GelForce is a novel interface that measures the distribution of both the magnitude and direction of force. The sensor is composed of a transparent elastic body, two layers of blue and red markers, and a CCD camera. Force vectors are calculated from the captured movement of the markers.
The GelForce sensor measures information that cannot be obtained by existing sensors, so it is a promising tool for a myriad of applications. It can be used as an intuitive computer interface like the touchpad or mouse, but with a much richer geometrical structure. This characteristic makes it a powerful way to interact with virtual environments modeled with physical parameters. For example, it could be used as a molding instrument for realistic sculpting and image processing. It also provides lush external input for real-time physical simulations.
The sensor is also an adept way to endow robotic and prosthetic devices with tactile sensations similar to human capabilities. When we pick up a fragile object such as a glass, we perceive its weight as a force parallel to our skin, and we respond by controlling the grasping force to prevent slippage. When the moldable GelForce sensor is combined with a robotic hand, the robot can receive force information parallel to the fingertip and respond with the same degree of dexterity.
It would not be an exaggeration to say that every scientific technology is based on sensors. For example, audio recording cannot exist without measurement of sound, and television broadcasts would be impossible without converting radio waves to image data. The GelForce sensor could become equally essential. It can measure all information about force: direction, magnitude, and distribution. And its sensing mechanism is quite simple, so the sensor can adopt various shapes. Popular devices that incorporate tactile sensation are certain to become mainstream in the near future.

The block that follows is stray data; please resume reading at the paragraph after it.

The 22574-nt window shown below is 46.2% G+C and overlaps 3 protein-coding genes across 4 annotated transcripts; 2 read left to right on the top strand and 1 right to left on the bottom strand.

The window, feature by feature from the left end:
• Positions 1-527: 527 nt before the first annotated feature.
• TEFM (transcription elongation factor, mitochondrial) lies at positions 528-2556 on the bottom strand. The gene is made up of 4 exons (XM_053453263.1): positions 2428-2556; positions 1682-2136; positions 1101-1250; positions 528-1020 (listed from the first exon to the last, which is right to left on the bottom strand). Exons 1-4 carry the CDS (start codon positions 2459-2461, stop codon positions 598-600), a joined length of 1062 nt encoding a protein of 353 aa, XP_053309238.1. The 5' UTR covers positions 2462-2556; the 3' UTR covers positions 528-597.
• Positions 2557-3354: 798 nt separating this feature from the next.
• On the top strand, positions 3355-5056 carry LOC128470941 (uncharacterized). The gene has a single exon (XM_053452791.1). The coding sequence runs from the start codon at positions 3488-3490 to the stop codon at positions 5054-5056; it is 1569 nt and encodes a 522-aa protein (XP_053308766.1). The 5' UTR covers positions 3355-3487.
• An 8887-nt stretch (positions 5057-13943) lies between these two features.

One of the goals of this project is to develop a finger-shaped sensor and attach it to a robotic hand so that robots with tactile sensation can perform fine manipulation tasks just as humans do. Existing sensors on mechanical hands cannot measure sufficient force information to perform most everyday tasks, which severely limits the development of field robotics. Developing a sensor with a finger shape confronts two key technical issues:
1. The sensor must be a small high-density unit, comparable to the layout of mechano-receptors in the skin.
2. The force sensor must adapt to the particular form of the fingertip.
The simple structure of this elastic sensor enables an elegant solution to these two issues. The sensor does not require a complex sensing unit. It uses markers within a gelatin body, which can be arranged at high density. In addition, because the sensor only needs to capture the markers, it can be crafted into any shape that allows it to do so.
The core innovation is the technique to derive distribution-of-force vectors from the movement of two layers of colored markers. If the sensor includes only one layer of markers, only the magnitude of force can be measured with any degree of accuracy. Two cameras (for stereoscopic vision) would be required to measure the three-dimensional movement of markers. But using two cameras would require complex camera calibration and a much larger system. These complications would make downsizing the sensor infeasible. The GelForce sensor solves this problem with two layers of markers at different depths, which delivers sufficient measurement information to readily obtain a force-vector distribution.
Tuesday, 10 August
10:30 am - 12:15 pm
The University of Tokyo
The University of Tokyo